when i state facts, particularly negative-seeming facts, about my impairment or my life, i get a response which seems to assume that the purpose of what i said was to try to get the other person to deny it, or to "reassure" me that it isn't really true. This is probably one of the most frustrating and upsetting responses anyone can experience, and has led directly to the end of several friendships. A tip to any IRL friends/acquaintances who might be reading this - when i state something about my life, please don't contradict me. If it's something negative and i'm saying it in what seems like a despairing context or tone of voice (the latter, again, is not a reliable indicator of real emotion for me), then the response i'm looking for is not "reassurance", aka denial, but acceptance of the fact, or at least my perception of it, and suggestions for ways to change that reality.

(If i was talking to you about climate change, you wouldn't, or at least i hope you wouldn't, respond with something along the lines of "It sometimes seems like that, but climate change isn't that bad really, here are X, Y and Z reasons why - you just need to change your despairing attitude" - you would, hopefully and assuming we're on the same page in understanding that climate change is really happening, respond with ideas for activism against climate change...)

The thing that i think is absolutely worst of all in terms of kicking people when they are down is the response "well, if you have that attitude of course things aren't going to get better". The only thing that could possibly change my "attitude" (ie, my perception of my reality) is "things getting better" - so to tell me that is essentially not just to tell me that there is absolutely no hope for me, but to tell me that it's my fault that there's absolutely no hope for me - and that train of thought is the non-stop express to Suicide Central.

3:22 PM  
Blogger stevethehydra said...

Oh yeah, i don't want to have children, and a large part of my reason for that was that there was absolutely no way i would want my (likely to be autistic) child from going through the same sort of crap i went through growing up. I tortured myself for a while about that being not very social model and even possibly being internalised anti-autistic prejudice, and had a lot of disabled friends try to convince me that i *should* have children, then came to realise that, actually, the real reason that i don't want kids is primarily because, if i had a child, i would end up resenting that child's existence for the restrictions having that child would impose on me - so i wouldn't be a good parent to *any* child, regardless of whether or not it was autistic.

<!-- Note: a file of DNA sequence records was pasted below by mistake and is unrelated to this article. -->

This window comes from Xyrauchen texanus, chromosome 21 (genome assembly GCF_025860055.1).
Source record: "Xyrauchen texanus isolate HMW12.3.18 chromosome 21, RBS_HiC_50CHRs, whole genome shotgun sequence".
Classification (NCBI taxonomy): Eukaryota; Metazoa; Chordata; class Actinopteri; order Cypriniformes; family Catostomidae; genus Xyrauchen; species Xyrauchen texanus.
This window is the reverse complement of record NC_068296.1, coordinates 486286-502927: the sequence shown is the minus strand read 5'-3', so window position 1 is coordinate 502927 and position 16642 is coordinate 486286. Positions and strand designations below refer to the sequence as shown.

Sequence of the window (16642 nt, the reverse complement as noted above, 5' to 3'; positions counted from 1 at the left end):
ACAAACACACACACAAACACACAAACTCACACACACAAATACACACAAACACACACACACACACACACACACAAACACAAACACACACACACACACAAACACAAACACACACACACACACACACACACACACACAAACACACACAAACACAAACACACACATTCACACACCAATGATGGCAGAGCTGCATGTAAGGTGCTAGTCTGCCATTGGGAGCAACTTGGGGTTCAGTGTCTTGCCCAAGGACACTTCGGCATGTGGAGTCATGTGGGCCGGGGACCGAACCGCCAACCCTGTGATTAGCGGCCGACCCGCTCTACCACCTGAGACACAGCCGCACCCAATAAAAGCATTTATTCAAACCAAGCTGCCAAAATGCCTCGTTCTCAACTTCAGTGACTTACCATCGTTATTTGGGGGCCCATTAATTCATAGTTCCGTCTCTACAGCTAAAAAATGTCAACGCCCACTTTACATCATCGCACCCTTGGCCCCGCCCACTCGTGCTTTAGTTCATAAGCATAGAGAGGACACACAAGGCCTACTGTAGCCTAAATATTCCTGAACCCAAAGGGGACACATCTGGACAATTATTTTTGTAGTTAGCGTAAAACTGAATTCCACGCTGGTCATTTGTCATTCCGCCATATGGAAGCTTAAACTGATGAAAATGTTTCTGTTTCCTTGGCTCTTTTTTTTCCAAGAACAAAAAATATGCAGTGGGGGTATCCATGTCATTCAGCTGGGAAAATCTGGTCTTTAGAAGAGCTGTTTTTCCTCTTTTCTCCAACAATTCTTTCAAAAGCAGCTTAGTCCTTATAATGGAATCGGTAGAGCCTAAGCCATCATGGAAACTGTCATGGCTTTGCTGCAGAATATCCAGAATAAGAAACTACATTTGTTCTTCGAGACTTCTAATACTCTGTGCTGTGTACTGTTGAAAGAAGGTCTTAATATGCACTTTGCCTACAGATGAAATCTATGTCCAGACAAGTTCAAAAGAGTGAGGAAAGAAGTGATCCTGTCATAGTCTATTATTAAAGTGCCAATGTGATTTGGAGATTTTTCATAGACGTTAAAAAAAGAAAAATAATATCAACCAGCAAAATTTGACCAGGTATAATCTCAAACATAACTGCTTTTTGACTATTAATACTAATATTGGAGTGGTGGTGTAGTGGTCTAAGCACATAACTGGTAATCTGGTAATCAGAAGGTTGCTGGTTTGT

I still get accused of "self-hatred" for that though, even though that really, really isn't one of the issues that i actually do feel self-hatred about...

3:27 PM  
Blogger Ettina said...

Oh, yeah. I forgot about that issue.
In some cases (not this one, though) the person may seem to be saying negative things about themselves but are simply stating a fact. You have to look at whether that statement can be judged on its factual merits and whether it can be expressed in a way that is not blaming or derogatory to anyone.
For example awhile back I was telling my mother and father not to leave me alone with my brother when we were having an argument because I was afraid I'd hurt him. They took this as me trying to claim I was a bad person, but I was simply stating a fact. On occasion, I have in desperation lashed out at my brother, and my parents being present is quite effective at inhibiting this.
On the other hand, saying 'I'd have been better off if I'd never been born' is a statement that can't be judged on any factual merits and can't be taken in any way that is not very damaging to the person saying that.

8:25 AM